Bubbly waters are considered the healthy alternative for many sugar-filled drinks, but are they as healthy as we think? And the million dollar question, are they good for your gut or not?
My passion is to work with people like you whose health symptoms–like gut/digestive issues, excess weight, low energy, and skin & sleep problems–are getting in the way of you living life fully and with a sense of freedom in your body. I help you to regain your health so you can feel great and free to enjoy life fully.
Staying hydrated is an essential pillar to you feeling great. With carbonated flavored waters being a popular way to hydrate, and one of my personal favorites in warmer weather, I know that you’ll appreciate diving into this topic with me.
Carbonation & Your Body
There seem to be a lot of concerns circulating around that carbonation isn’t good for the body. These concerns include that it erodes teeth, makes bones lose density, damages the gut, imbalances the pH, and even that carbonated water is dehydrating.
When I dug into the research, these don’t hold strong.
Here’s what’s what.
Overall, bubbly water seems to get a green light when it comes to the gut. Some studies have shown that it actually helps improve constipation and upset stomach (aka functional dyspepsia), reduce nausea, and aid in digestion (gallbladder emptying).
However, if gas and bloating are a problem for you or if you have IBS (irritable bowel syndrome), the increased carbonation in fizzy water may increase bloating so avoid it if you notice that it increases indigestion or bloating in you.
May Reduce Appetite
Interestingly, some people find it helpful in curbing the appetite to consume fizzy waters so even though no food was eaten, there was an increased feeling of fullness.
Bubbly water is hydrating. However, since it also tends to be more filling than regular water you still want to make sure that you drink enough water throughout your day (bubbly or still). About half your body weight in ounces is a good goal.
Carbonated water is slightly acidic and some research does show that over a long time, it may contribute to enamel erosion, but not dissolve your teeth like the soda experiments showed. If you are concerned, don’t make bubbly water your primary drink and when you drink it, use a straw.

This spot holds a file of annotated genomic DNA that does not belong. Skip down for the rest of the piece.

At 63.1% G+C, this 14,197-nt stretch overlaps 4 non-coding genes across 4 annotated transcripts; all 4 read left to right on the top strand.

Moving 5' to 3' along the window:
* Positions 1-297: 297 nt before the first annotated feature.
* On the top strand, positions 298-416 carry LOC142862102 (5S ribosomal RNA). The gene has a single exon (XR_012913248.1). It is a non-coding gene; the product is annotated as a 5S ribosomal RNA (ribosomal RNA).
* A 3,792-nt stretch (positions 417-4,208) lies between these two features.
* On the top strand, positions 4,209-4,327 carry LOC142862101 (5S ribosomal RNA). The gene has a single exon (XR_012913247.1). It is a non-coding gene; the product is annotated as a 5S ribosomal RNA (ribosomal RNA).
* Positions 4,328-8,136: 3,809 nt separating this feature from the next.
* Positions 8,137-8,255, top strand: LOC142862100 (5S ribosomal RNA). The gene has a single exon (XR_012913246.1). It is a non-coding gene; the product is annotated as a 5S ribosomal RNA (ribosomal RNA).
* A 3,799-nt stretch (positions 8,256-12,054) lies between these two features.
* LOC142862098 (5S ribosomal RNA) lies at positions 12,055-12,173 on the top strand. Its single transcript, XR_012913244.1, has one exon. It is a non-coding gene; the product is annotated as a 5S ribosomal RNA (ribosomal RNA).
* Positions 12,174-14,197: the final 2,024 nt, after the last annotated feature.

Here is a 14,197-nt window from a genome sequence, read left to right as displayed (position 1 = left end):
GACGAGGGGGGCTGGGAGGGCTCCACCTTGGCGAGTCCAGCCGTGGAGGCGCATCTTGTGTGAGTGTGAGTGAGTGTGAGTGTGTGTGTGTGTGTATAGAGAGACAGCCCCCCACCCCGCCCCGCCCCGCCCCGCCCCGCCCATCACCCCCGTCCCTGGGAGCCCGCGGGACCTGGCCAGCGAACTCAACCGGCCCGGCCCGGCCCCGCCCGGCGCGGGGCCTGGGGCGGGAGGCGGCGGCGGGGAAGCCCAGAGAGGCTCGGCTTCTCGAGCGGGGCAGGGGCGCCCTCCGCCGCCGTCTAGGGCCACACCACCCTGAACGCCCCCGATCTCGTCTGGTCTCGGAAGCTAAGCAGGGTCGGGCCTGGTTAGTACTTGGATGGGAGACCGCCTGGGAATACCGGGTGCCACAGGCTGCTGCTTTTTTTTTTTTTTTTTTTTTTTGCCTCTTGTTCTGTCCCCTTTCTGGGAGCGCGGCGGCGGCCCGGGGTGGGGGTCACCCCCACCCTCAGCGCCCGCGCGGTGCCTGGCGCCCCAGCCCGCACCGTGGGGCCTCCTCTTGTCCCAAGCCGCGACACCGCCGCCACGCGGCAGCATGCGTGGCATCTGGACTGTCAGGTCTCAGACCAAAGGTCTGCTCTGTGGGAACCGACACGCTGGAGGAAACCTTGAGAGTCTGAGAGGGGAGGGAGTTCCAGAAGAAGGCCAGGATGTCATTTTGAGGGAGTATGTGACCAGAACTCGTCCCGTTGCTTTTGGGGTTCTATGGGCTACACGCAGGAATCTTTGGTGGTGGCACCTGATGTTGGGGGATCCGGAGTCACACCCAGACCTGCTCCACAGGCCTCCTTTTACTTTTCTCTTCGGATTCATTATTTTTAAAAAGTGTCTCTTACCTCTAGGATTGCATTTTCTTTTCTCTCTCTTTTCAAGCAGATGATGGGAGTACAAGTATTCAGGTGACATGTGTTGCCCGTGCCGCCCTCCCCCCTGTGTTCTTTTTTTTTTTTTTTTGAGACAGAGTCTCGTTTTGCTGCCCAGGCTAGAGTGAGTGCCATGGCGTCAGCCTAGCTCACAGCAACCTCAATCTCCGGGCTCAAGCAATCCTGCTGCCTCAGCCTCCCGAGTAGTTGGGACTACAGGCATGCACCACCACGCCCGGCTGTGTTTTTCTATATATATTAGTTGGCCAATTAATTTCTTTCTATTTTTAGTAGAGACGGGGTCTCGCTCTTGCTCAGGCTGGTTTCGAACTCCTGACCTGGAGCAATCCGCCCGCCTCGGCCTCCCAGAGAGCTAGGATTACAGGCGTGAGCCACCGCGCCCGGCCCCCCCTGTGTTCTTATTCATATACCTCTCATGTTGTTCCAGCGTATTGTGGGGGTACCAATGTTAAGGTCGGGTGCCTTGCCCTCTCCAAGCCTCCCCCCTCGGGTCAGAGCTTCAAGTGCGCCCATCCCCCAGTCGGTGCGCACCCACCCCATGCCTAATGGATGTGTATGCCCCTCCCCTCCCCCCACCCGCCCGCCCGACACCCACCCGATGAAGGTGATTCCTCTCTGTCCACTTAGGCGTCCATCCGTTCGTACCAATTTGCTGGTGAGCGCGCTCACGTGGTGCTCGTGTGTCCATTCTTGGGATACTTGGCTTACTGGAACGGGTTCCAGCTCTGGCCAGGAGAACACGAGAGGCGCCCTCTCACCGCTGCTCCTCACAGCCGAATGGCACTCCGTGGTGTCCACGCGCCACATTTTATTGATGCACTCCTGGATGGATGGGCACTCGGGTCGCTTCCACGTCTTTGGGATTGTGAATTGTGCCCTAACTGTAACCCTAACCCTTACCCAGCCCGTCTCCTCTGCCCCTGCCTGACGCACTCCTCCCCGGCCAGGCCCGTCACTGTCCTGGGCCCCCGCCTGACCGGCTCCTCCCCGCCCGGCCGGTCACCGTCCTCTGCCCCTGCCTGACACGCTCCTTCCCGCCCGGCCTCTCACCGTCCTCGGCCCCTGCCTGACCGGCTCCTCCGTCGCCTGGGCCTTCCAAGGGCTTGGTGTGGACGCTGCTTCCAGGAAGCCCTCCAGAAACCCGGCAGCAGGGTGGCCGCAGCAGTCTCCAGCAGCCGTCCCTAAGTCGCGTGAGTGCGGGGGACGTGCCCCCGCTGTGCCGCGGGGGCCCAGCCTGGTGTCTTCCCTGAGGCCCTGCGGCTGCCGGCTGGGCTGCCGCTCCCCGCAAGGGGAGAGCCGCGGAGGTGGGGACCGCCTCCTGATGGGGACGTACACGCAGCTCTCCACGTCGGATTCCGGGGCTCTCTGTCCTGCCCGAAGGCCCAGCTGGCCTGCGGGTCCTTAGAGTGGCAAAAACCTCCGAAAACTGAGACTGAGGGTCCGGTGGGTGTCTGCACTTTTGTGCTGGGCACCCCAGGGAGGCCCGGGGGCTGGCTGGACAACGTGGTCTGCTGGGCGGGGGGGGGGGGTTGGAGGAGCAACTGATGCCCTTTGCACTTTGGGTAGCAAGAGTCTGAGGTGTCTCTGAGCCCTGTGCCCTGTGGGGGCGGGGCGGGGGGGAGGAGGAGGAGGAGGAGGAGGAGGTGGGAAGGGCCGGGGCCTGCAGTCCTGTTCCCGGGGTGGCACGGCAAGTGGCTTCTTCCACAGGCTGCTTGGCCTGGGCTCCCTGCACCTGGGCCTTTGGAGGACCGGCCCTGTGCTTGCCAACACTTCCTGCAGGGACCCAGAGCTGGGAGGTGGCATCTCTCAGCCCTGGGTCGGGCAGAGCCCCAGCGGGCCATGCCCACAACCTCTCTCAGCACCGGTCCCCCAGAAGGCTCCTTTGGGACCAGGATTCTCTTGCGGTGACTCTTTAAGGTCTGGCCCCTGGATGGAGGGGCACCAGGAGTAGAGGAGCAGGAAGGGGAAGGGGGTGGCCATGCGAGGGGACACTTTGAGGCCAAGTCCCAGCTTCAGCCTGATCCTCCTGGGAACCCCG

Whereas sodas which are high in phosphoric acid are associated with being harmful to bone health, unsweetened bubbly waters don’t seem to cause harm to bones. There is research suggesting that drinking a lot of bubbly water can impair calcium absorption but this didn’t translate to any adverse bone metabolism or density. If you prefer to drink a lot of fizzy water and are concerned, be sure to eat a great diet with plenty of calcium/mineral rich foods.
Best bubbly choices
When you are thirsty, the best drink is filtered water, but that being said, there are lots of great options for when you want to kick your heels up in the beverage department.
Best bets are:
- Mineral water (naturally bubbly and full of minerals)
- Speaking of minerals, skip the bubbly drinks with added sodium (unless naturally occurring like in mineral water) and use quality sea salt with your meals instead.
- Unsweetened drinks (no natural or artificial sweeteners).
- Zero calories (unless you are trying to increase your calories).
- No artificial colors or additives.
- Plain or flavored with natural flavors (flavors aren’t always good, so if your favorite bubbly beverage has them, email or call the company to ask what the ingredients are. I’ve contacted both La Croix and Waterloo and was pleased with theirs being derived from heating the skin or rind of the fruit).
- Read labels and make sure nothing nasty is being added!
I hope you found this information helpful.
If you would like to explore how to take your health to the next level faster, let’s chat about it!
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Until next time, I’m wishing you unstoppable health!